Tag Archives: carnival wheel

Buster on the Bus

This is the twelfth installment of a series about the Mountain Dude, a wandering guy with an ESP-like “gift”.  The Mountain Dude, some readers may recall, made a few enigmatic appearances in JJ in the 21st Century.

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After my brush with evil, I wanted to be off the road as I headed north to see Kat. I don’t want to disparage any form of transportation, especially since I’m essentially a misanthropic hobo. But the bus sucks. Hitch hiking takes effort and patience, but there’s a dignity and status to being a successful hitch hiker. The train evokes history and romance, especially if you only take it once in awhile. But the train is expensive. Walking is my favorite because it’s free (and you’re free) and you can keep your distance from others. But walking is slow and exposed. I needed cheap sheltered travel, faster than walking. So I took the bus.

I boarded a half-filled bus at a stop in front of a hardware store in Salida, Colorado, and scanned for an empty row. There were none. The problem? I needed to pick a seat partner for the next several hours with no prior knowledge or evidence of what I was getting into. Due to some remnant of childhood manners, I don’t like to sit down next to a sleeping person. But, everyone seems to share this etiquette, and the experienced bus rider knows this, so most of the passengers were either asleep or pretended to sleep in order to keep their single seat. The passengers who didn’t care and looked expectantly at me as I shuffled down the aisle and looked for someone not too obviously talkative or addled, these passengers presented a sort of carnival wheel of crazy people. Just spin the wheel. One seat is just as good (or bad) as any other.

I hate the bus.

I chose a seat next to a man who was peering out the window. I figured his lack of interest in my seat choice indicated a general indifference and perhaps maybe, silence.

Nope. My ass had hardly hit the seat when…

“It’s all going to shit,” he said.

“Oh yeah?” I started to rise and re-shoulder my pack.

“You don’t want to sit with me? I won’t talk.” He turned his head to look back out the window.

I was caught in an awkward crouch, half in the aisle, with my unwieldy gear and I noticed the driver giving me the stink eye for holding up the departure. So I slung my pack into the overhead and sunk down into the seat.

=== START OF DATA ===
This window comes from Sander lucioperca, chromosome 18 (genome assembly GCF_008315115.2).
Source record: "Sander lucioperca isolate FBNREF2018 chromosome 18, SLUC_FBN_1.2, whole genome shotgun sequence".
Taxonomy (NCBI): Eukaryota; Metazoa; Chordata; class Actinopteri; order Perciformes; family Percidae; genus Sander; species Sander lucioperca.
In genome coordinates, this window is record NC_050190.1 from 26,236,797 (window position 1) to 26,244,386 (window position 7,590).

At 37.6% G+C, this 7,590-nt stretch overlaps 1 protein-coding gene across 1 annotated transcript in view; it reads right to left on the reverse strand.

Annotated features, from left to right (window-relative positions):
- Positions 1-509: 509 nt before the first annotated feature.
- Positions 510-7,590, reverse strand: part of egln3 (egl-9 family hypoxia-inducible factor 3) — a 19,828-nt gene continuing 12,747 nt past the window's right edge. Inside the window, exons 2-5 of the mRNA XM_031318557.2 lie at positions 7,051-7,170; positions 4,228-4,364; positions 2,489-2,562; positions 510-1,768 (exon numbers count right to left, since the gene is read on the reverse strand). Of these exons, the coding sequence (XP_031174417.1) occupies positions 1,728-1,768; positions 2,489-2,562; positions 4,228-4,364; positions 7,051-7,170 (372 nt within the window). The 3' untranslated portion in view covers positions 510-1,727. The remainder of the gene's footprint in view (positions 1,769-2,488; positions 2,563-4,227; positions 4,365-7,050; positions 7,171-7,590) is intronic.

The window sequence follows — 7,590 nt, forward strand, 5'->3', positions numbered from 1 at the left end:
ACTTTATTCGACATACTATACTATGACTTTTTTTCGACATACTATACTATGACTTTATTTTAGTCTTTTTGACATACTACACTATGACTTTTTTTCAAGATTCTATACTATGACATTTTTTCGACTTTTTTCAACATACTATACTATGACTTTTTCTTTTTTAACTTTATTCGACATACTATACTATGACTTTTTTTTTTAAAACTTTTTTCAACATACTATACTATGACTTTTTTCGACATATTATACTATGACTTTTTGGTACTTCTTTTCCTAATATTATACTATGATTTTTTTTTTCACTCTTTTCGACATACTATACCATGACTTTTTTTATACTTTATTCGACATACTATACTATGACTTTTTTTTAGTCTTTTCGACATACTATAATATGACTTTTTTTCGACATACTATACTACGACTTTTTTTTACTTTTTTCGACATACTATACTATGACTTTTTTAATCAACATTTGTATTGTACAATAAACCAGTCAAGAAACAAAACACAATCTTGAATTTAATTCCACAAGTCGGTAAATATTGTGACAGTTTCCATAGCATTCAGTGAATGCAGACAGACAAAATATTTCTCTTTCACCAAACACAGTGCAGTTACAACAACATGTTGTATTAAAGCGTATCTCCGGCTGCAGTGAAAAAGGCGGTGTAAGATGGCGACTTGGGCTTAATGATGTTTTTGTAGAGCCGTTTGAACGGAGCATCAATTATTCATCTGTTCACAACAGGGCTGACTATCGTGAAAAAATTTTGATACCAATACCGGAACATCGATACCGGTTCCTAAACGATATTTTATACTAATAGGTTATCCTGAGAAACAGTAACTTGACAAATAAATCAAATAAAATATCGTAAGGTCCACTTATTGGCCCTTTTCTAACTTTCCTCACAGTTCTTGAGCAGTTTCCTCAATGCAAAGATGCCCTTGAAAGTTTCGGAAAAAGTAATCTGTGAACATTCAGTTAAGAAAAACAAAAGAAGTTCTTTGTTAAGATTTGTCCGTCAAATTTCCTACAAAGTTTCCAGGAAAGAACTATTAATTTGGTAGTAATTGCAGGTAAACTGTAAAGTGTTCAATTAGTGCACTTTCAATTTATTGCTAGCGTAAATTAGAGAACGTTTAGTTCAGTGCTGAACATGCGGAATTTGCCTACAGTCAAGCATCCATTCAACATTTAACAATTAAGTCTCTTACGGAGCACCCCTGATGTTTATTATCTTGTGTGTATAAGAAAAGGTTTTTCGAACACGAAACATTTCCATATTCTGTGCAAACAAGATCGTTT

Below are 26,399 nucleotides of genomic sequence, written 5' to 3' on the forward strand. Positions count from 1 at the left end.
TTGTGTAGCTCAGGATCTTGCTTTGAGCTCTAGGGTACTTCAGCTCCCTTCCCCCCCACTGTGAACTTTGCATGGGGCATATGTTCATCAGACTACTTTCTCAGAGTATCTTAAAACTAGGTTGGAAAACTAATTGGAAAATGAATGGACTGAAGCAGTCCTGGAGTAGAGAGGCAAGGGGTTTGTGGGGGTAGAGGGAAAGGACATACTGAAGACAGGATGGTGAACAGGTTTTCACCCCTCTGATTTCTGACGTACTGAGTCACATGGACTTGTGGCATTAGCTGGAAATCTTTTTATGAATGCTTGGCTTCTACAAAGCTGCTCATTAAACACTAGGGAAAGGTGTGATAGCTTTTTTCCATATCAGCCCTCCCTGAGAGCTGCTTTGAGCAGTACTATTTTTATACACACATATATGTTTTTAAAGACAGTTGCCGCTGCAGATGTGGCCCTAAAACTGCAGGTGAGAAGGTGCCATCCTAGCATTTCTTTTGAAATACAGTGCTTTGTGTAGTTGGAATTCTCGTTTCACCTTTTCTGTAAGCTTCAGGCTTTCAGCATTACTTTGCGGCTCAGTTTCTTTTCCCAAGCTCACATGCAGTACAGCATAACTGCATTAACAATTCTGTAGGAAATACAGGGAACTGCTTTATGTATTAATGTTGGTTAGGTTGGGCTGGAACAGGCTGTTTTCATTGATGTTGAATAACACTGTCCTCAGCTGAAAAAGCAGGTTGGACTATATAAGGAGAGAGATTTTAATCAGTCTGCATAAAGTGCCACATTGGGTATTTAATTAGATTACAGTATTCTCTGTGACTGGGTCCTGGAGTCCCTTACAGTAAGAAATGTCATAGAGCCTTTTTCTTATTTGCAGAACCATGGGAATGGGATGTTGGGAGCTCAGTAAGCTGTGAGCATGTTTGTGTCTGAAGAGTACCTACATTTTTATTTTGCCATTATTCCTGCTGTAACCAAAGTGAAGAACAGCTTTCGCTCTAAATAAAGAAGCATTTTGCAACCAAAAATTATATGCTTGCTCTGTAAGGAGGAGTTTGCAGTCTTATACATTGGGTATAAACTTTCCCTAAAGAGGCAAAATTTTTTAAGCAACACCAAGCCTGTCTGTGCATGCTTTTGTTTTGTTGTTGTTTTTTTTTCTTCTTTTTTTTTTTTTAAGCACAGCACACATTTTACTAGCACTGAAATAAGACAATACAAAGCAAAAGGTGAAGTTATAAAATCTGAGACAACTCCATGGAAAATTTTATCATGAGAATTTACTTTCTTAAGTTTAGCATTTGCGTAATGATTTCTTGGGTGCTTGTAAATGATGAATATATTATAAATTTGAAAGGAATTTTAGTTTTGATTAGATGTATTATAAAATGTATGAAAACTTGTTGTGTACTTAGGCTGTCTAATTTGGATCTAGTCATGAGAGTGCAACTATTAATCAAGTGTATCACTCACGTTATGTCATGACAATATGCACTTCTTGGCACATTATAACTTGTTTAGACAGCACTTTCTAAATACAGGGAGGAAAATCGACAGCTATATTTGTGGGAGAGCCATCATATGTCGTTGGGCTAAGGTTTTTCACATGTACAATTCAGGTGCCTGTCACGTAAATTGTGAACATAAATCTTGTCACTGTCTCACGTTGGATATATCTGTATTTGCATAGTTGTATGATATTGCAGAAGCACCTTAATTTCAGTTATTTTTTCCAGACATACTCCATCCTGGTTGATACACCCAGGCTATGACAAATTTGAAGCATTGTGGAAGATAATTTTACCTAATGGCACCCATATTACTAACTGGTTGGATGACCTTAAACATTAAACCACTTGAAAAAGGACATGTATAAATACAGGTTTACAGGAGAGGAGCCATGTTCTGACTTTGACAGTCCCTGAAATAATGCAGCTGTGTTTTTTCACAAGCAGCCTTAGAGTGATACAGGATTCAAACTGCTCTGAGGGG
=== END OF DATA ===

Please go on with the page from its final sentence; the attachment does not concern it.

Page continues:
“It’s all gong to shit,” he said.

I sighed as the bus pulled away. Sometimes it’s best to let them have their say. “Oh yeah? What’s going to shit?”

“All of it. Everywhere I go. What’s happening out there?”

“I suppose you’re going to tell me.”

“Modernization. Globalization. Capitalization. The rich getting richer. No one calls them on it because they think they can get rich too. Not likely. Markets. Rigged markets only free when the rich make money but bailed out when they don’t. Pissed off people everywhere. Shooting people. Blowing shit up. Social media. Fecesbook and Shitter. That’s not human progress.

“Did you say Feces…

“People confusing comfort with progress, convenience with human advance. The promised gifts of the modern world are a sham. People are alone, only talking to people who all hate the same things. Makes it easier and easier to hate.”

“That’s all?”

“Oh buddy, don’t get me started.”

I was getting some impressions from this man (not just body odor). A sense of a stormy force growing behind a jagged ridge, seeking for a way over and out, determined and not resigned to being penned in.

“Tell me more about Fecesbook and Shitter,” I said.

“All that bullshit. Tweeting. Keeping in touch, friends doing friendly things. Guess what? It’s also a conduit of evil. I’m not just talking China or Russia or Trump here. It’s a conduit for spiritual evil. Coveting. Soul destroying desire. Let me tell you a story…”

“Keep it down!” A shrill ladies voice from the seat behind. So he leaned closer and I got the dry rot of his breath to go with the moist rot of his body.

“Let me tell you my story,” he said. “But you tell me to shut up if you need a break. Deal?”

“Do I have a choice?”

“Name’s Buster,” he said and offered a hand.

“Dude,” I said and took it. “Mountain Dude.”

“Mountain Dude? What’re you running from, Mountain Dude?”

“Tell me your story,” I said.

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